Not only are these individuals incapable of seeing improvement after treatment, but they can often turn against you and threaten you physically and/or legally.4 These situations require a delicate and tactful approach because the correct course of action is a psychiatry referral. It’s helpful to avoid beginning the conversation with hot-button words like “psychiatrist” or “mental health.”

Unlike an endodontic or dermatologic referral, psychiatric referrals unfortunately have social stigma attached to them. You could try something like this: “Jane, I’d like you consider speaking with one of my colleagues who could help you sort out what you’d like to accomplish from this procedure. This could help clarify your esthetic desires, and afterward I’ll be happy to discuss it with you.”

Sometimes the chemistry just isn’t there. Other times it’s about patients you’ve been treating for years and you already know the complexities they represent—and that’s just for routine dental work! In these situations, go with your gut and don’t head down that slippery slope.

My personal strategy is to relieve the patient of the burden of responsibility and place the onus on me, as in this example: “David, I understand what you’re looking for, but I don’t think I’m the best one to deliver that for you. Let’s see if we can find an appropriate referral.”

If their response is something like: “But I know you did the same thing for my friend, so-and-so!” I’ll reply with, “David, HIIPA laws don’t allow me to discuss any other patients, but please remember, every cosmetic case is different and has its own unique challenges.”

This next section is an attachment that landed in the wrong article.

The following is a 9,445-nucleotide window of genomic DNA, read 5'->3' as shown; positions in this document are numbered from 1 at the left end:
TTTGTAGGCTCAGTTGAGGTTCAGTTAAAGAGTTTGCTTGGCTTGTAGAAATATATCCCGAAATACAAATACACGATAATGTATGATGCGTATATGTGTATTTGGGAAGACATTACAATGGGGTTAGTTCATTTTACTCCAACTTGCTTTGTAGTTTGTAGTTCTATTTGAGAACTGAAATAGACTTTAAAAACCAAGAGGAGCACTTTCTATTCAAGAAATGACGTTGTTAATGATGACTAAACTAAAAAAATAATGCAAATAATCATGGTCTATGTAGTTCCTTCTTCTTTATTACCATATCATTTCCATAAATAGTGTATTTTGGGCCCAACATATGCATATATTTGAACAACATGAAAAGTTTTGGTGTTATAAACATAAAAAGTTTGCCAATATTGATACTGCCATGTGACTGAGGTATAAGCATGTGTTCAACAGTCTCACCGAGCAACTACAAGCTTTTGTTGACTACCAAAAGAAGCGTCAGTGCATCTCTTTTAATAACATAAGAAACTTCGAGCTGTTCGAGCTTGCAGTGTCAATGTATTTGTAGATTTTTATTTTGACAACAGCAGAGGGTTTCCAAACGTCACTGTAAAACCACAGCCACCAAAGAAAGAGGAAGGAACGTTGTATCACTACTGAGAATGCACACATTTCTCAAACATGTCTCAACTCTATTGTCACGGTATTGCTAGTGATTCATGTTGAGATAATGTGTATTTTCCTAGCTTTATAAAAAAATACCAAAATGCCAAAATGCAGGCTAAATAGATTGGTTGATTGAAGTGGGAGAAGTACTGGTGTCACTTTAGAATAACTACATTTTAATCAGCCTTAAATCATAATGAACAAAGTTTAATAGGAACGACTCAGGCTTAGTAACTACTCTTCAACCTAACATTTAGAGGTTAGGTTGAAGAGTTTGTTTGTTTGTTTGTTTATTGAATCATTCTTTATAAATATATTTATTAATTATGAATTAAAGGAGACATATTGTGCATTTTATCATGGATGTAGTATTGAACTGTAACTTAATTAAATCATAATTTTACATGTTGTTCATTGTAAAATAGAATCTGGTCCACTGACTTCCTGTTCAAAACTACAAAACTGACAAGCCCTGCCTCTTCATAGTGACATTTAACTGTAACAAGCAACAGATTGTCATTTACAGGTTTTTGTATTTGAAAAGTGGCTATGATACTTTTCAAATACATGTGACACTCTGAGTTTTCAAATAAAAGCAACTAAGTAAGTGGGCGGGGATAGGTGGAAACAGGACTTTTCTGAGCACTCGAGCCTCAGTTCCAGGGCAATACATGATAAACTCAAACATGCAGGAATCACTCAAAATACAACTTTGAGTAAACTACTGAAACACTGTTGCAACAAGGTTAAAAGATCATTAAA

What about the ones who slipped through undetected? You’ve already treated them and now, like clockwork, they call every week with some related issue. “I still see wrinkles… I still think I need more… Every time I do ‘this’ I can still see it… Are you sure you used Botox, because it didn’t work like the last time… Am I going to get charged again, because this should have been perfect…” We’ve all had them.

With the first call, I give everyone the benefit of the doubt and see them right away. Legitimate refinements are not unheard of and usually easy and pleasant to manage. Your employees on your phone staff are often the first to identify problem patients, with lots of eye rolling when they come to tell you that so-and-so is on the phone—again. Make it a concrete rule that after the 2-week follow-up visit, you stop tinkering with modifications at will.

Trust me when I tell you this is the classic dog-chasing-his-tail scheme. At some point along this maddening trajectory, you’ll realize you have to end it. Do it early and save yourself and your staff the aggravation. If it appears to be an unreasonable request, I apply the brakes and say, “Mary, it’s now beyond the 2-week mark. We really need to pause and re-evaluate at the next natural interval for treatment,” which is either 3 months for neurotoxin or 6 to 9 months for most dermal fillers.